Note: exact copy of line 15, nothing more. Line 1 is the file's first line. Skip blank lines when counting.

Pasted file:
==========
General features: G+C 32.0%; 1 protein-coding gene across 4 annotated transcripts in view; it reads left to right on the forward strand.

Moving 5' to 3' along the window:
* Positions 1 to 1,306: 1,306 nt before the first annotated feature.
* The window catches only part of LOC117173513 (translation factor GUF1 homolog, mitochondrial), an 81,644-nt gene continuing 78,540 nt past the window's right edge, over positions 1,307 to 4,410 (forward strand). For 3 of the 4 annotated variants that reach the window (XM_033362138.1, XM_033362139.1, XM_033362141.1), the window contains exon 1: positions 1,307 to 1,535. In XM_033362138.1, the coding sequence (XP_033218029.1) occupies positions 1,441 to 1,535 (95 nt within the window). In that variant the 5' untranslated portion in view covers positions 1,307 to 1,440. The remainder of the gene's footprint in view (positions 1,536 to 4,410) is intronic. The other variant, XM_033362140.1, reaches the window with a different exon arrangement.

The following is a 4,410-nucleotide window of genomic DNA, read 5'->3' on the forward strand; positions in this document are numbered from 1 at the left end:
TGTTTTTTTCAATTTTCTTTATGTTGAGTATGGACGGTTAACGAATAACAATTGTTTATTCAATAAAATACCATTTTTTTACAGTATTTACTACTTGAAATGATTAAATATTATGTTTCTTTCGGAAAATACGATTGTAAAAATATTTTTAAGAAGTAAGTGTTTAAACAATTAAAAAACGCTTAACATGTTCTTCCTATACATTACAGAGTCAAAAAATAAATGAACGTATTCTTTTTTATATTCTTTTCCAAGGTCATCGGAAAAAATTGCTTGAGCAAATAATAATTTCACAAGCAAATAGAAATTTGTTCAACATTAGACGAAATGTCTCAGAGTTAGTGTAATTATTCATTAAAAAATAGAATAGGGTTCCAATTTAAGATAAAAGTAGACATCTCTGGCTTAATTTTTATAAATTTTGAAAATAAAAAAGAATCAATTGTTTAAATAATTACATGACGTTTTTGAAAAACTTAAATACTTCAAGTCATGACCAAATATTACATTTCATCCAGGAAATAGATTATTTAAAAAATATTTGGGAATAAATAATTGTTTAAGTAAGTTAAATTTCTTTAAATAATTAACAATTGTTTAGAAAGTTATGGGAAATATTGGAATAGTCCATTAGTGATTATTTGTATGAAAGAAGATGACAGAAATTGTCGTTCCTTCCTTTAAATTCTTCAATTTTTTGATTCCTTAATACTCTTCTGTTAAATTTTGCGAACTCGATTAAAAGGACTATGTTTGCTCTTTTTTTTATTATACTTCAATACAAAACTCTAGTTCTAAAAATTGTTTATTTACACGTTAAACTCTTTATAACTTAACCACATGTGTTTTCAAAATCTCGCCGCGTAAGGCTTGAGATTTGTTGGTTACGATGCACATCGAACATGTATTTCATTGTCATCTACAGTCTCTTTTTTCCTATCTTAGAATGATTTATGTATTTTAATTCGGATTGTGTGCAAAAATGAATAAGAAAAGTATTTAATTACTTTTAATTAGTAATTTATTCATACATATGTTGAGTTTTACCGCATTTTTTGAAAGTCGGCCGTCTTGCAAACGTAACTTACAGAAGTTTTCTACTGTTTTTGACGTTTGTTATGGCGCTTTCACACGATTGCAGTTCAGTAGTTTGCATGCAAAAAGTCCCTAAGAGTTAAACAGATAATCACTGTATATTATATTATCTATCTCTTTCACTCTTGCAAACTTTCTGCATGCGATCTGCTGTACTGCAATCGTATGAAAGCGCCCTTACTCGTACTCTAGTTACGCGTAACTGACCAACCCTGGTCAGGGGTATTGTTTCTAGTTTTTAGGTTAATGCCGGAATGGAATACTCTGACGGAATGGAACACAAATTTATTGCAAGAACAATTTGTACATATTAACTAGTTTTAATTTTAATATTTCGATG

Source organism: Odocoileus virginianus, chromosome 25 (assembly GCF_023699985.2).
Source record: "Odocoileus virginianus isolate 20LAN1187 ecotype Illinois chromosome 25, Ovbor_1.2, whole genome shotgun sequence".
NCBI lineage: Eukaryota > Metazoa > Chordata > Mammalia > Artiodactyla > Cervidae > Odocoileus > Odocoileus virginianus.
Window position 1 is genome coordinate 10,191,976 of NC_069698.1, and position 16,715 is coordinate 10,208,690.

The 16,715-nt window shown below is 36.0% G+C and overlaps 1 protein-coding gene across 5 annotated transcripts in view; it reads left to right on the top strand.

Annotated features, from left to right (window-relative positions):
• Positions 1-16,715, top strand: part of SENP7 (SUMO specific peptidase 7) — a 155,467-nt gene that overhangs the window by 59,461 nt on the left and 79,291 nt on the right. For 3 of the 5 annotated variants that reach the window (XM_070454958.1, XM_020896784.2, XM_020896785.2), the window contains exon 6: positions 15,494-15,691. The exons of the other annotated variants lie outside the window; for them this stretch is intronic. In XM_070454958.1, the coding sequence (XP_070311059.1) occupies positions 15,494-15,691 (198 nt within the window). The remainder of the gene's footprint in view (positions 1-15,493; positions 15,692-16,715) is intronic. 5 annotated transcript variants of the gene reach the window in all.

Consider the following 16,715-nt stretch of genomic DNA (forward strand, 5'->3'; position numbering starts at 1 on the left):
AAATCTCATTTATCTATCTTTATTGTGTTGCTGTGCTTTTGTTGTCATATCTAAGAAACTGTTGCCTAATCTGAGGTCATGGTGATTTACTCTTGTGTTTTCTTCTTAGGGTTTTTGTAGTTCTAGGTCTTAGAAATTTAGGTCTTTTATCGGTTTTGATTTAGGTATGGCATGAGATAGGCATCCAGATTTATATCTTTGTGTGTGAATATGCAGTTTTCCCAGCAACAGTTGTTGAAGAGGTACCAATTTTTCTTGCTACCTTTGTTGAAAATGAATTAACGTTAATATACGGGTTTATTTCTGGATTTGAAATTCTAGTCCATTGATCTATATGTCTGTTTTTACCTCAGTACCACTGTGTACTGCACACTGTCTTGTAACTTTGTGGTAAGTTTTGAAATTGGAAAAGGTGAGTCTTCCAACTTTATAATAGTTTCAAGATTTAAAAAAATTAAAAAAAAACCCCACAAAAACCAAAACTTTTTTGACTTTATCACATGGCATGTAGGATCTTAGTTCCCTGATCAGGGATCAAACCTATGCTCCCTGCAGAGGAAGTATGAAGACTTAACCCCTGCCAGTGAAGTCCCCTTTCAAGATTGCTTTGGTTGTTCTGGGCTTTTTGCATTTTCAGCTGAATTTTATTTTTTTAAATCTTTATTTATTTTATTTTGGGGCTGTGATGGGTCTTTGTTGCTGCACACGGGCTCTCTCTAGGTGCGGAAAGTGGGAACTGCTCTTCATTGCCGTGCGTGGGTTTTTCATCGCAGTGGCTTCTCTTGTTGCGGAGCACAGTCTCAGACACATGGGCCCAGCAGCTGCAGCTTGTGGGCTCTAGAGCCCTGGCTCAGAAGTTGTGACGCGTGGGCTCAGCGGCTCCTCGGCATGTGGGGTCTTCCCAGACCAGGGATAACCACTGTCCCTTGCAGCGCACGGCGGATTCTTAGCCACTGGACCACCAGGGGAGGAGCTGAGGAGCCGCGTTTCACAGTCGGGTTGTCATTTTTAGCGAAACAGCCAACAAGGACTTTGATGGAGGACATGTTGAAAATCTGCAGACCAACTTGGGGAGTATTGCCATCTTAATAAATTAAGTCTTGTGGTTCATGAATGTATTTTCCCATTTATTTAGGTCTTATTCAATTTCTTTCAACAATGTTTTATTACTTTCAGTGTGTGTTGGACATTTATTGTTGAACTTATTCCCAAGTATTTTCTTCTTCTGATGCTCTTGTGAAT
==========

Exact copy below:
AAATCTCATTTATCTATCTTTATTGTGTTGCTGTGCTTTTGTTGTCATATCTAAGAAACTGTTGCCTAATCTGAGGTCATGGTGATTTACTCTTGTGTTTTCTTCTTAGGGTTTTTGTAGTTCTAGGTCTTAGAAATTTAGGTCTTTTATCGGTTTTGATTTAGGTATGGCATGAGATAGGCATCCAGATTTATATCTTTGTGTGTGAATATGCAGTTTTCCCAGCAACAGTTGTTGAAGAGGTACCAATTTTTCTTGCTACCTTTGTTGAAAATGAATTAACGTTAATATACGGGTTTATTTCTGGATTTGAAATTCTAGTCCATTGATCTATATGTCTGTTTTTACCTCAGTACCACTGTGTACTGCACACTGTCTTGTAACTTTGTGGTAAGTTTTGAAATTGGAAAAGGTGAGTCTTCCAACTTTATAATAGTTTCAAGATTTAAAAAAATTAAAAAAAAACCCCACAAAAACCAAAACTTTTTTGACTTTATCACATGGCATGTAGGATCTTAGTTCCCTGATCAGGGATCAAACCTATGCTCCCTGCAGAGGAAGTATGAAGACTTAACCCCTGCCAGTGAAGTCCCCTTTCAAGATTGCTTTGGTTGTTCTGGGCTTTTTGCATTTTCAGCTGAATTTTATTTTTTTAAATCTTTATTTATTTTATTTTGGGGCTGTGATGGGTCTTTGTTGCTGCACACGGGCTCTCTCTAGGTGCGGAAAGTGGGAACTGCTCTTCATTGCCGTGCGTGGGTTTTTCATCGCAGTGGCTTCTCTTGTTGCGGAGCACAGTCTCAGACACATGGGCCCAGCAGCTGCAGCTTGTGGGCTCTAGAGCCCTGGCTCAGAAGTTGTGACGCGTGGGCTCAGCGGCTCCTCGGCATGTGGGGTCTTCCCAGACCAGGGATAACCACTGTCCCTTGCAGCGCACGGCGGATTCTTAGCCACTGGACCACCAGGGGAGGAGCTGAGGAGCCGCGTTTCACAGTCGGGTTGTCATTTTTAGCGAAACAGCCAACAAGGACTTTGATGGAGGACATGTTGAAAATCTGCAGACCAACTTGGGGAGTATTGCCATCTTAATAAATTAAGTCTTGTGGTTCATGAATGTATTTTCCCATTTATTTAGGTCTTATTCAATTTCTTTCAACAATGTTTTATTACTTTCAGTGTGTGTTGGACATTTATTGTTGAACTTATTCCCAAGTATTTTCTTCTTCTGATGCTCTTGTGAAT